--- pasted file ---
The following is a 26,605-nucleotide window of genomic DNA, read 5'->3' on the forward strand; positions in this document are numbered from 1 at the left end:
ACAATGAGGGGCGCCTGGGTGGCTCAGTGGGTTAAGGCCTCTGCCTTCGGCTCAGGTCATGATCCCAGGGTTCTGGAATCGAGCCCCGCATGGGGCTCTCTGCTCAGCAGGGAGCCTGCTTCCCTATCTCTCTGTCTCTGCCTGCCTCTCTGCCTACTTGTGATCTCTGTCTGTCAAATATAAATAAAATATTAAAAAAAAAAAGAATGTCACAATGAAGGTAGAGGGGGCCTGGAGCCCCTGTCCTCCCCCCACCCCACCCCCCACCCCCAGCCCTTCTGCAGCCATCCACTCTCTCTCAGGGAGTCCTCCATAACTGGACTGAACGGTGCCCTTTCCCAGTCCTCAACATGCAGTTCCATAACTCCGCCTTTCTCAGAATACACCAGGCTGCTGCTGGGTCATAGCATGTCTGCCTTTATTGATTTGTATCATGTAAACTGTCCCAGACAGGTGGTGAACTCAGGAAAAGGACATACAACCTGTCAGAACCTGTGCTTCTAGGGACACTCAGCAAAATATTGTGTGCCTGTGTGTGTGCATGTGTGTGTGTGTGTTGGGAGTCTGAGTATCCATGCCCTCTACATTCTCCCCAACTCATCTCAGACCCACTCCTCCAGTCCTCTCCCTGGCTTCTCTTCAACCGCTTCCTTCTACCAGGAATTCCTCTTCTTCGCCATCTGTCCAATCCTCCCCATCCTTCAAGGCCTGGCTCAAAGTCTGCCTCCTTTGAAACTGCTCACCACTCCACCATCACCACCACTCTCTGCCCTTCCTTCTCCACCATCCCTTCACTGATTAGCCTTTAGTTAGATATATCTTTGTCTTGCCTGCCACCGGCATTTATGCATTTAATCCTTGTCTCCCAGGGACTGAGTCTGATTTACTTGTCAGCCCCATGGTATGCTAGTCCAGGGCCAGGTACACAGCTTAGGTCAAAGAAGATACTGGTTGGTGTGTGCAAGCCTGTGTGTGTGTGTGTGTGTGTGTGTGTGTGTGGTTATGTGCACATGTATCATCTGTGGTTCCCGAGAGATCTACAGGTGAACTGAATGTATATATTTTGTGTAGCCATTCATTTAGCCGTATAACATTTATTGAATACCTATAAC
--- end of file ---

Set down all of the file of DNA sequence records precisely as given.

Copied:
The following is a 26,605-nucleotide window of genomic DNA, read 5'->3' on the forward strand; positions in this document are numbered from 1 at the left end:
ACAATGAGGGGCGCCTGGGTGGCTCAGTGGGTTAAGGCCTCTGCCTTCGGCTCAGGTCATGATCCCAGGGTTCTGGAATCGAGCCCCGCATGGGGCTCTCTGCTCAGCAGGGAGCCTGCTTCCCTATCTCTCTGTCTCTGCCTGCCTCTCTGCCTACTTGTGATCTCTGTCTGTCAAATATAAATAAAATATTAAAAAAAAAAAGAATGTCACAATGAAGGTAGAGGGGGCCTGGAGCCCCTGTCCTCCCCCCACCCCACCCCCCACCCCCAGCCCTTCTGCAGCCATCCACTCTCTCTCAGGGAGTCCTCCATAACTGGACTGAACGGTGCCCTTTCCCAGTCCTCAACATGCAGTTCCATAACTCCGCCTTTCTCAGAATACACCAGGCTGCTGCTGGGTCATAGCATGTCTGCCTTTATTGATTTGTATCATGTAAACTGTCCCAGACAGGTGGTGAACTCAGGAAAAGGACATACAACCTGTCAGAACCTGTGCTTCTAGGGACACTCAGCAAAATATTGTGTGCCTGTGTGTGTGCATGTGTGTGTGTGTGTTGGGAGTCTGAGTATCCATGCCCTCTACATTCTCCCCAACTCATCTCAGACCCACTCCTCCAGTCCTCTCCCTGGCTTCTCTTCAACCGCTTCCTTCTACCAGGAATTCCTCTTCTTCGCCATCTGTCCAATCCTCCCCATCCTTCAAGGCCTGGCTCAAAGTCTGCCTCCTTTGAAACTGCTCACCACTCCACCATCACCACCACTCTCTGCCCTTCCTTCTCCACCATCCCTTCACTGATTAGCCTTTAGTTAGATATATCTTTGTCTTGCCTGCCACCGGCATTTATGCATTTAATCCTTGTCTCCCAGGGACTGAGTCTGATTTACTTGTCAGCCCCATGGTATGCTAGTCCAGGGCCAGGTACACAGCTTAGGTCAAAGAAGATACTGGTTGGTGTGTGCAAGCCTGTGTGTGTGTGTGTGTGTGTGTGTGTGTGTGGTTATGTGCACATGTATCATCTGTGGTTCCCGAGAGATCTACAGGTGAACTGAATGTATATATTTTGTGTAGCCATTCATTTAGCCGTATAACATTTATTGAATACCTATAAC